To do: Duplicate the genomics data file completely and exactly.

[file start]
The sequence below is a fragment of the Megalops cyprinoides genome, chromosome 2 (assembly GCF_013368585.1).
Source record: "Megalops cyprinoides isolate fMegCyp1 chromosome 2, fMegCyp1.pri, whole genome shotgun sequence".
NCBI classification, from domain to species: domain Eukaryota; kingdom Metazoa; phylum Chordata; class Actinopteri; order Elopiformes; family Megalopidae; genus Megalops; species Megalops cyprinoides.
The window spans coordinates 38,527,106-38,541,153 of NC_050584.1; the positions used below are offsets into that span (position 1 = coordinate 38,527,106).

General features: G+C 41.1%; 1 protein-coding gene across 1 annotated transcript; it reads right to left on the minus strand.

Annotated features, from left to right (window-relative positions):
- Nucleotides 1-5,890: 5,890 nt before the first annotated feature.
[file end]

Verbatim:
The sequence below is a fragment of the Megalops cyprinoides genome, chromosome 2 (assembly GCF_013368585.1).
Source record: "Megalops cyprinoides isolate fMegCyp1 chromosome 2, fMegCyp1.pri, whole genome shotgun sequence".
NCBI classification, from domain to species: domain Eukaryota; kingdom Metazoa; phylum Chordata; class Actinopteri; order Elopiformes; family Megalopidae; genus Megalops; species Megalops cyprinoides.
The window spans coordinates 38,527,106-38,541,153 of NC_050584.1; the positions used below are offsets into that span (position 1 = coordinate 38,527,106).

General features: G+C 41.1%; 1 protein-coding gene across 1 annotated transcript; it reads right to left on the minus strand.

Annotated features, from left to right (window-relative positions):
- Nucleotides 1-5,890: 5,890 nt before the first annotated feature.